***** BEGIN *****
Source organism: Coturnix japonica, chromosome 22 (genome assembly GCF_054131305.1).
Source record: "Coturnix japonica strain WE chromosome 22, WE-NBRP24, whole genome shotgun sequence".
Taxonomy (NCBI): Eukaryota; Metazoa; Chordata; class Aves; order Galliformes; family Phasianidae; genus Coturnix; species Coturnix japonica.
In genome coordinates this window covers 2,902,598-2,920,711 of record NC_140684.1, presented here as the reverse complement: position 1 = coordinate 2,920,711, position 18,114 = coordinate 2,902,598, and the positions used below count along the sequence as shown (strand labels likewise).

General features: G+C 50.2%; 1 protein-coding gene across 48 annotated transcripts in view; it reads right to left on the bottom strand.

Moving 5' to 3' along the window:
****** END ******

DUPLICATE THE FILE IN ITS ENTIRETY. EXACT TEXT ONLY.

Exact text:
Source organism: Coturnix japonica, chromosome 22 (genome assembly GCF_054131305.1).
Source record: "Coturnix japonica strain WE chromosome 22, WE-NBRP24, whole genome shotgun sequence".
Taxonomy (NCBI): Eukaryota; Metazoa; Chordata; class Aves; order Galliformes; family Phasianidae; genus Coturnix; species Coturnix japonica.
In genome coordinates this window covers 2,902,598-2,920,711 of record NC_140684.1, presented here as the reverse complement: position 1 = coordinate 2,920,711, position 18,114 = coordinate 2,902,598, and the positions used below count along the sequence as shown (strand labels likewise).

General features: G+C 50.2%; 1 protein-coding gene across 48 annotated transcripts in view; it reads right to left on the bottom strand.

Moving 5' to 3' along the window: